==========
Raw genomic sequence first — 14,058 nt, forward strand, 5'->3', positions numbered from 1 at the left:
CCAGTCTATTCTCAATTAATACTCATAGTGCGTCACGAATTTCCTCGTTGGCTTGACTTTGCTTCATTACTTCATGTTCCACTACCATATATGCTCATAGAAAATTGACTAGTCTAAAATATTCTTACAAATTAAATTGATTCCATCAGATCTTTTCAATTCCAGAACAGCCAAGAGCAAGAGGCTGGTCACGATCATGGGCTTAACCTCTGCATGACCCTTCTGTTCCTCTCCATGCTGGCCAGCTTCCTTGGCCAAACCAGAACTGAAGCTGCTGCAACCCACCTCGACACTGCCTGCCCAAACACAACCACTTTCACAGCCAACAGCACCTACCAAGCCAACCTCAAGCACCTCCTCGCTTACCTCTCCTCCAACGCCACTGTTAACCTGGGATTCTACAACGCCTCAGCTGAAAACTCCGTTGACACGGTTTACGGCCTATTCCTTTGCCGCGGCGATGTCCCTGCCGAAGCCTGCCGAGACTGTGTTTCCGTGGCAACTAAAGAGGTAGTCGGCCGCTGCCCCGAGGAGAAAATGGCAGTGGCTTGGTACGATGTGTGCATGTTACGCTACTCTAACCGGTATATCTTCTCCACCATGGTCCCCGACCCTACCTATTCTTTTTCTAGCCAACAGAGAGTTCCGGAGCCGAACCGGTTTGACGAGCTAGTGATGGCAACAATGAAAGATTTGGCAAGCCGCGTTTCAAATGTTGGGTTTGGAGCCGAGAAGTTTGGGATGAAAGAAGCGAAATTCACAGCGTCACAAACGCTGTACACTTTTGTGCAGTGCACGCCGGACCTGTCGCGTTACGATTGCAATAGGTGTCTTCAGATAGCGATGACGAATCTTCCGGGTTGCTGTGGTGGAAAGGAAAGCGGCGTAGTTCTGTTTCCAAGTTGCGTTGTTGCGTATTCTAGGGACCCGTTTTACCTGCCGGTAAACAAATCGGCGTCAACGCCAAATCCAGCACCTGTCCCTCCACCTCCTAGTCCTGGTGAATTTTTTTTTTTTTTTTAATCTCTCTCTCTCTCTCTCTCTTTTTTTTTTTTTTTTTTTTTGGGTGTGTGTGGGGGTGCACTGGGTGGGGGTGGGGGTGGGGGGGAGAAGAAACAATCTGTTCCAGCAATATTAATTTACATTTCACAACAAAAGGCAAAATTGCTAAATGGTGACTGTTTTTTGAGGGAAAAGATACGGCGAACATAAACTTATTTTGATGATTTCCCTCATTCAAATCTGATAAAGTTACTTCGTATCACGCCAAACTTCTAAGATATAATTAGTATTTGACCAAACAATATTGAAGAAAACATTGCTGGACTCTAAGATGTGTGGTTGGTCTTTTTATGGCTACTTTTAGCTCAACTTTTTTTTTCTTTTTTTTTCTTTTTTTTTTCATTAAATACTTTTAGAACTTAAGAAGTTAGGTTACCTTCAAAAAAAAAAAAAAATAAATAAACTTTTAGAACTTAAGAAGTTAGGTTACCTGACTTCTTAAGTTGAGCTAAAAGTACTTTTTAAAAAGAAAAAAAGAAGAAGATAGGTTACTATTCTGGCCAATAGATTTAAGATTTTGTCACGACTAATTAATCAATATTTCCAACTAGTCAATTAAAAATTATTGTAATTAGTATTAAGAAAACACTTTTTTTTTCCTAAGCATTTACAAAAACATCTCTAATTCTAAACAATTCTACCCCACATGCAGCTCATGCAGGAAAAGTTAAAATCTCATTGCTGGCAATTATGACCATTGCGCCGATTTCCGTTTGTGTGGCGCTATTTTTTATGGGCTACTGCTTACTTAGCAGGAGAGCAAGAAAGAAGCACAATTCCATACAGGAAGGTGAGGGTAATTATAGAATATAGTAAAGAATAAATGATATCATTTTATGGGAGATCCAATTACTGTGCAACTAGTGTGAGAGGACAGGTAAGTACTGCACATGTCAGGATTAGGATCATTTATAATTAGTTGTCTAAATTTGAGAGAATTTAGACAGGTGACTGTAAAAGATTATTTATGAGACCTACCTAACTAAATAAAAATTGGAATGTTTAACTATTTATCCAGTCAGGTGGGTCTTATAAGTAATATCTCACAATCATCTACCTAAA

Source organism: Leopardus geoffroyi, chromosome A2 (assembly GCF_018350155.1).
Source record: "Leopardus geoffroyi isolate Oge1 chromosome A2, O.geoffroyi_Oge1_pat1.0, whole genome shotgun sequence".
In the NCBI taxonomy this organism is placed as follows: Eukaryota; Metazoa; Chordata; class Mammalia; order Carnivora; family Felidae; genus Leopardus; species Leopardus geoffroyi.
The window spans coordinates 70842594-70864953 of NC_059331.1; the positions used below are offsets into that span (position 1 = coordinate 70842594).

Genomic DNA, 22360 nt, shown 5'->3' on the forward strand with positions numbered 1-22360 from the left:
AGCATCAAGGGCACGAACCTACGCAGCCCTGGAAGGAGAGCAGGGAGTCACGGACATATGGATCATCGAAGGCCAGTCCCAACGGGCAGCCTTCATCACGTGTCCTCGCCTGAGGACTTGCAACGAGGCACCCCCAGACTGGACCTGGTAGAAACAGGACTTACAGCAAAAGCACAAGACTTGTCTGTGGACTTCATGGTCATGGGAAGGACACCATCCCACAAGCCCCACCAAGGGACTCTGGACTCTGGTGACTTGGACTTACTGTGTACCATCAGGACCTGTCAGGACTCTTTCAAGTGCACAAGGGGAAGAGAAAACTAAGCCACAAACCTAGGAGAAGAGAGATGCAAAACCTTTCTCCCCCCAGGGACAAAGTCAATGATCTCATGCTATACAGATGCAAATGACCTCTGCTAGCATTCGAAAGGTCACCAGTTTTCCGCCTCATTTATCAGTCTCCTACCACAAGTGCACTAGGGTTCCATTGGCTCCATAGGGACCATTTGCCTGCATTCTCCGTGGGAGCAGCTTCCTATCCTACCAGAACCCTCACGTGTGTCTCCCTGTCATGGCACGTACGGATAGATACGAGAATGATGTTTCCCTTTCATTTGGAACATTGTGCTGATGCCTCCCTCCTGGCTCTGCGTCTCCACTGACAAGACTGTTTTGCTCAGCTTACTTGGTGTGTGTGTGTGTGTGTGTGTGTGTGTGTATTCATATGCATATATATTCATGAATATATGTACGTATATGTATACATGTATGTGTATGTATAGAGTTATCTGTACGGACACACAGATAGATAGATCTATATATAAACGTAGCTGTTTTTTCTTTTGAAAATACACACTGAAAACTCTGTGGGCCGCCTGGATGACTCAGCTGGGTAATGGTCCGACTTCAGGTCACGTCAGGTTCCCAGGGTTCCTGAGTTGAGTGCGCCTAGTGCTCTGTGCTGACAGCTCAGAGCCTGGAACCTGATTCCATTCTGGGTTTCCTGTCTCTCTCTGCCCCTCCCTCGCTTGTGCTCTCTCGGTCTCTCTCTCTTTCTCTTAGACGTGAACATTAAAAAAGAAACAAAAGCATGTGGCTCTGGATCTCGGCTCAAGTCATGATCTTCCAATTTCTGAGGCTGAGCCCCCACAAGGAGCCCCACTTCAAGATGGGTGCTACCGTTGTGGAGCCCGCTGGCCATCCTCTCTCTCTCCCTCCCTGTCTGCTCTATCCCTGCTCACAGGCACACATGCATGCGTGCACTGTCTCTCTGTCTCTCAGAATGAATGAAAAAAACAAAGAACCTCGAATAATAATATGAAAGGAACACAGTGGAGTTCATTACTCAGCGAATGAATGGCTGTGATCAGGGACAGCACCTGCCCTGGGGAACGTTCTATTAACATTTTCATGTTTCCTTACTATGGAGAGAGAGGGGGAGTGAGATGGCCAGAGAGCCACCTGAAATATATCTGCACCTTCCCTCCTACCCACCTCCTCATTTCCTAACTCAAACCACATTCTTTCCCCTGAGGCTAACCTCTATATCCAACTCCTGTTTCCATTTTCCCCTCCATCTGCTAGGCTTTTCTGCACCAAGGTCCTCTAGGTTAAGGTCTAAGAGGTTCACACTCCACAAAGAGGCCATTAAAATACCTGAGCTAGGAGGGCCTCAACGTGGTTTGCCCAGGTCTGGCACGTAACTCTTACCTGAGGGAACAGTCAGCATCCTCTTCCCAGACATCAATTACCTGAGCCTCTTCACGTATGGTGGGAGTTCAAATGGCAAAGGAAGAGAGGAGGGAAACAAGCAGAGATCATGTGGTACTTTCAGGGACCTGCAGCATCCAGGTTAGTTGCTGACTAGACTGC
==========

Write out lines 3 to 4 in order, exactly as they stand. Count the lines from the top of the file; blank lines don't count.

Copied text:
Source organism: Leopardus geoffroyi, chromosome A2 (assembly GCF_018350155.1).
Source record: "Leopardus geoffroyi isolate Oge1 chromosome A2, O.geoffroyi_Oge1_pat1.0, whole genome shotgun sequence".